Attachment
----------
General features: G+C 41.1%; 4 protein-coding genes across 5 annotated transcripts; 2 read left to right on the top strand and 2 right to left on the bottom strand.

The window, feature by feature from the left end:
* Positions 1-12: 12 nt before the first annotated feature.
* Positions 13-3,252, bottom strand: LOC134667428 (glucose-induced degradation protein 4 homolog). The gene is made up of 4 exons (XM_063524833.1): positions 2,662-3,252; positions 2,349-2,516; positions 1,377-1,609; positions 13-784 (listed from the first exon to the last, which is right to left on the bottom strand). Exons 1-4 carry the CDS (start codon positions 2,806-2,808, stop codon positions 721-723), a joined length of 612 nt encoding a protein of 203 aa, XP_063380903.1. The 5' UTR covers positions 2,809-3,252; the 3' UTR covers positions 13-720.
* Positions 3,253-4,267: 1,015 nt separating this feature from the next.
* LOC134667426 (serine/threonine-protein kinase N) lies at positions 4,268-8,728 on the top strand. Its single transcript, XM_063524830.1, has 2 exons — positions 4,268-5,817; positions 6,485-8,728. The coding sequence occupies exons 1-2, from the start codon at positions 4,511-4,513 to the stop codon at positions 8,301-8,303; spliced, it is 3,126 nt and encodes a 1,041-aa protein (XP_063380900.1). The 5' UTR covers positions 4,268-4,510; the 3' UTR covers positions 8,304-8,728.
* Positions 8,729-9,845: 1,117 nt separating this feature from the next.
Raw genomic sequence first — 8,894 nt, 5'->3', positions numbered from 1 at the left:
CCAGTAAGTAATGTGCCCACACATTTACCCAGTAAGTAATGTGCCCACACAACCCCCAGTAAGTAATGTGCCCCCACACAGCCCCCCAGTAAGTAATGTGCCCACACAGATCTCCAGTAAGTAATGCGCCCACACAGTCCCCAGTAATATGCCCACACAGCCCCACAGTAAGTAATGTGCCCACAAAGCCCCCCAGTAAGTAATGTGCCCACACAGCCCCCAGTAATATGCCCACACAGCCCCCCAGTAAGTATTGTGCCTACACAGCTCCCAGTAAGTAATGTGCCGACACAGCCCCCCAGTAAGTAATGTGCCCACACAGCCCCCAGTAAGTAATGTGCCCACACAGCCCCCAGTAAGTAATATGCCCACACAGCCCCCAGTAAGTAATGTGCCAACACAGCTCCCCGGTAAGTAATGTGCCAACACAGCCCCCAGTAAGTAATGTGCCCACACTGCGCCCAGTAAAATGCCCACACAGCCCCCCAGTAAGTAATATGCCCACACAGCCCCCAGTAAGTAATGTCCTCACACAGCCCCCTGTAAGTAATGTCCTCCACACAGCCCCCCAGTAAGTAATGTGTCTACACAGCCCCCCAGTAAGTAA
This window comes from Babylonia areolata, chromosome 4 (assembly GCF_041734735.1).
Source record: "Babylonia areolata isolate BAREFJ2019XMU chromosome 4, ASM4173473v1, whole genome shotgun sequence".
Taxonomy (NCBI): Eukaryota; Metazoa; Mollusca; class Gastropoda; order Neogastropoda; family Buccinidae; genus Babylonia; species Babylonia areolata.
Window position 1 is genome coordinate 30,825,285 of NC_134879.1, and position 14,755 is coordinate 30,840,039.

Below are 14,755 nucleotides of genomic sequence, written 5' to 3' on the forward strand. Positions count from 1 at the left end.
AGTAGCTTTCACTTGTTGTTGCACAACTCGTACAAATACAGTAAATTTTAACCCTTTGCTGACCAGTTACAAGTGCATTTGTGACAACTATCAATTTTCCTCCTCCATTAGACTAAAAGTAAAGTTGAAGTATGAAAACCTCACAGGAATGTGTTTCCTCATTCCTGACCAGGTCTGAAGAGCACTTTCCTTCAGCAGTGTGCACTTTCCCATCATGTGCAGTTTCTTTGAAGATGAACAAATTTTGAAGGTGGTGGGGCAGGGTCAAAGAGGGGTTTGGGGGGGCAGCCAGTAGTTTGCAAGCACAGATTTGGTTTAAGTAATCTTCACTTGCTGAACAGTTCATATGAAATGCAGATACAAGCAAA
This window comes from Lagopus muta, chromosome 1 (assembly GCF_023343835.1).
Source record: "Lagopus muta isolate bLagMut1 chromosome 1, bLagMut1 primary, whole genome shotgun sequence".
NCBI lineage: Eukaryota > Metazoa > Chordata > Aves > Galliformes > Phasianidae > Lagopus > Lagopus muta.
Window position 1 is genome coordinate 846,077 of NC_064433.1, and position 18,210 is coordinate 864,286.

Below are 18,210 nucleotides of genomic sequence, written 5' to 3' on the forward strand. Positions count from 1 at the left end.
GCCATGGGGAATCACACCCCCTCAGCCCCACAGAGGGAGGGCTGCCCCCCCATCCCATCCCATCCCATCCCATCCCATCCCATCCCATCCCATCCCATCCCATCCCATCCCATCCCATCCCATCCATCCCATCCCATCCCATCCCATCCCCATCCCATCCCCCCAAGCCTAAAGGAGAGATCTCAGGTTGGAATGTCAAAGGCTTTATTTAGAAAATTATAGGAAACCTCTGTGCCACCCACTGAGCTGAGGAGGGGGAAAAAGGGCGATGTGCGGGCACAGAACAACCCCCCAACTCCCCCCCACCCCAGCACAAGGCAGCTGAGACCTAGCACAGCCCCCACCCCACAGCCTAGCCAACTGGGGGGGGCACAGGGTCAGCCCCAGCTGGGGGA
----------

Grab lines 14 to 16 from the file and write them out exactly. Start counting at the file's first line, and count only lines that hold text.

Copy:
Below are 14,755 nucleotides of genomic sequence, written 5' to 3' on the forward strand. Positions count from 1 at the left end.
AGTAGCTTTCACTTGTTGTTGCACAACTCGTACAAATACAGTAAATTTTAACCCTTTGCTGACCAGTTACAAGTGCATTTGTGACAACTATCAATTTTCCTCCTCCATTAGACTAAAAGTAAAGTTGAAGTATGAAAACCTCACAGGAATGTGTTTCCTCATTCCTGACCAGGTCTGAAGAGCACTTTCCTTCAGCAGTGTGCACTTTCCCATCATGTGCAGTTTCTTTGAAGATGAACAAATTTTGAAGGTGGTGGGGCAGGGTCAAAGAGGGGTTTGGGGGGGCAGCCAGTAGTTTGCAAGCACAGATTTGGTTTAAGTAATCTTCACTTGCTGAACAGTTCATATGAAATGCAGATACAAGCAAA
This window comes from Lagopus muta, chromosome 1 (assembly GCF_023343835.1).